The Importance of Independent Non-execs On a Family Business’s Board
24th January 2020
In this article we ask David Whileman, Head of Partnership Capital at Inflexion, about the role of NEDs in family business.
1) Apart from the fiduciary duties, what are the most important roles an independent NED (iNED) can play on a family business board?
Rather than presenting solutions, a good Independent Non_Exec (iNED) creates an environment where people are comfortable and confident to put forward ideas. They need to bring the best out of others, and there are three characteristics that support this. Firstly, they need to build trust, and this can be earned through experience and knowledge. Secondly, communication is very important: are they good listeners? Finally, humility. It is important to create an environment which supports ideas to flourish, and this requires empathy. The iNED should be humble enough to allow the seed he plants to be echoed a week later by a member of the family business and then to be willing to allow others to take the credit when it grows.
2) Where do you see the key challenges that an iNED face on a family board and how might you overcome them?
The role of an iNED is crucial in businesses where the leader is the main family shareholder, since there can be a concentration of leadership and shareholding. The iNED must be willing to challenge in a constructive way which can create bandwidth around how the business can solve a problem. This is particularly true in a downturn; whereas a lot of businesses look to the past for a solution, a good iNED should bring an element of fresh thinking. They may even have a network they can tap into and provide someone who has seen it and done it and learn from their experience.
3) How can an FB board best go about recruiting iNEDs – what qualities and skillsets should they look for?
The most important – though often underemphasised – point is chemistry with management, the board and the wider stakeholder base. This really trumps everything. The right skillset is also important, if obvious. If the person has experience in what the company is aiming to achieve then it can be very helpful as the business grows in that direction.
A recruitment consultant is the obvious route to finding the right person, but there are other methods. For example, if you have a strong investor behind you then you may be able to draw on their resources and network. When assessing candidates, think: ‘Are they asking the right questions? Am I enjoying my time with them?’ Experience is part of it, but chemistry with the business is more important than the sector expertise.
4) What lessons have you personally learnt as an NED over the years?
The personal side is underrated; the iNED has to complement the strength of a passionate family member and help be constructive where there are weaknesses. But I’ve sat on boards where people are chosen based on their CV and they add very little value because their appointment was about status. This is often because the business sees the position as a cost and so want to justify it by getting something out of it immediately. However it should really be about thinking critically and meeting people who may offer a different perspective.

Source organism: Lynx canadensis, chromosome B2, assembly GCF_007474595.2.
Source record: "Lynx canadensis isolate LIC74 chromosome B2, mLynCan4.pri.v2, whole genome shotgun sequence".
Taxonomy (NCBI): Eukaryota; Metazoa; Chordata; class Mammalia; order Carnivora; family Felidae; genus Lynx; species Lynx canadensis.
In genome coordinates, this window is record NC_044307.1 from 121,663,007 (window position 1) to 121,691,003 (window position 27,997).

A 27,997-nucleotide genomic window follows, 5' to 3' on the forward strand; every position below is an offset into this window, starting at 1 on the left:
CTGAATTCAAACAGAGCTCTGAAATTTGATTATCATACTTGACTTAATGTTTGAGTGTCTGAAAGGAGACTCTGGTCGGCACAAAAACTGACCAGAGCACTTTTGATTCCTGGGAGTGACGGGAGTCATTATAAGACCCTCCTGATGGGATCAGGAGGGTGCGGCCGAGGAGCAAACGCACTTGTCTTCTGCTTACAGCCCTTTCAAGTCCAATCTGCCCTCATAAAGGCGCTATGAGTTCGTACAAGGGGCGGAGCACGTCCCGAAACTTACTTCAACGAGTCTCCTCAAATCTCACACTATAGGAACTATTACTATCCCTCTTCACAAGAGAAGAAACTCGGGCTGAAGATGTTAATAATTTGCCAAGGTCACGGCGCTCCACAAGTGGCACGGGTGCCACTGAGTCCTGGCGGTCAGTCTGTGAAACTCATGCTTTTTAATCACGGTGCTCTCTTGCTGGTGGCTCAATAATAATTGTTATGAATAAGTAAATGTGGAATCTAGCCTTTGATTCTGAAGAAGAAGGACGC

5) What are some of the best examples you’ve seen of a highly effective family business Board? What were the ingredients?
Family members with a view to diversity are the key. Foster + Partners exemplifies how this can be done wall. Foster was great at bringing in a diverse range of people into the company. Lord Foster was excellent in recognising talent and brought both nxd’s as well as individuals as advisors with broad backgrounds to enrich the discussions at the Board.
We (Inflexion) worked with IT services company FDM to address the shareholder base. It had been a family business before listing on LSE’s AIM, but then management felt it was undervalued by the public market. We de-listed the business and over a nearly five-year period helped to expand it geographically and digitally, ultimately seeing a 5x growth in profits and 4x growth in headcount. During this period the new iNEDs were appointed at appropriate points on the journey supporting the original founders to continue the lead what is now £1bn business and a FTSE 250 stalwart.
6) What advice would you give to Family firms when appointing new iNEDs
Lead with personality and communication skills. Experience and CV are important but not the utmost selection tool, and I’ve seen how prioritising this can lead to an ineffective board member with little meaningful impact. Big corporates aren’t necessarily the best hunting ground – what’s really important is to find someone who understands the business’s limitations as well as the strengths. They shouldn’t necessarily look to change the business but rather to enhance it and create an atmosphere where people can challenge the status quo.
7) What advice would you give to someone who is about to become an iNED on their Family business B board?
Before taking the role, meet as many of the stakeholders as you possibly can to get a real sense of the DNA of the business. You should feel confident you can help develop a culture that maintains the creativity but challenges in a positive and constructive way within the board.